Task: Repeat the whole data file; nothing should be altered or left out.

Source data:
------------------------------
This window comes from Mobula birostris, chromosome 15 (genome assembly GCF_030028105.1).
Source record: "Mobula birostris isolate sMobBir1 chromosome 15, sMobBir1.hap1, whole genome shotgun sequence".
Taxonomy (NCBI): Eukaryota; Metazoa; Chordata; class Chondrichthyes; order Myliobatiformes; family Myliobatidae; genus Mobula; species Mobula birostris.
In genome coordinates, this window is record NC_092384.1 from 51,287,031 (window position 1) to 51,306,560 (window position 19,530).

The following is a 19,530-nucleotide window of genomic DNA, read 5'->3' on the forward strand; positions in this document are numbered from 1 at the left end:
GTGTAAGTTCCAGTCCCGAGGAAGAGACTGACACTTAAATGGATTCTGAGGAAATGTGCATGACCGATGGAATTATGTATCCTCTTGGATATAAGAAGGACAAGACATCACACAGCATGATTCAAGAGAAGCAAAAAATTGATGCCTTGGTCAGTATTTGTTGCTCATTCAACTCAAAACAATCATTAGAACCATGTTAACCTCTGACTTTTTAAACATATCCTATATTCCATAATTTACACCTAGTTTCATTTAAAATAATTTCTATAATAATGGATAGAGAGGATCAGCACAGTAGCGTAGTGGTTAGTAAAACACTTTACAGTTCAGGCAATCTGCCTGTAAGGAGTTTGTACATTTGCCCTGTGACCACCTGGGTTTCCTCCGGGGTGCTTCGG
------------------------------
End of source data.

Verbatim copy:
This window comes from Mobula birostris, chromosome 15 (genome assembly GCF_030028105.1).
Source record: "Mobula birostris isolate sMobBir1 chromosome 15, sMobBir1.hap1, whole genome shotgun sequence".
Taxonomy (NCBI): Eukaryota; Metazoa; Chordata; class Chondrichthyes; order Myliobatiformes; family Myliobatidae; genus Mobula; species Mobula birostris.
In genome coordinates, this window is record NC_092384.1 from 51,287,031 (window position 1) to 51,306,560 (window position 19,530).

The following is a 19,530-nucleotide window of genomic DNA, read 5'->3' on the forward strand; positions in this document are numbered from 1 at the left end:
GTGTAAGTTCCAGTCCCGAGGAAGAGACTGACACTTAAATGGATTCTGAGGAAATGTGCATGACCGATGGAATTATGTATCCTCTTGGATATAAGAAGGACAAGACATCACACAGCATGATTCAAGAGAAGCAAAAAATTGATGCCTTGGTCAGTATTTGTTGCTCATTCAACTCAAAACAATCATTAGAACCATGTTAACCTCTGACTTTTTAAACATATCCTATATTCCATAATTTACACCTAGTTTCATTTAAAATAATTTCTATAATAATGGATAGAGAGGATCAGCACAGTAGCGTAGTGGTTAGTAAAACACTTTACAGTTCAGGCAATCTGCCTGTAAGGAGTTTGTACATTTGCCCTGTGACCACCTGGGTTTCCTCCGGGGTGCTTCGG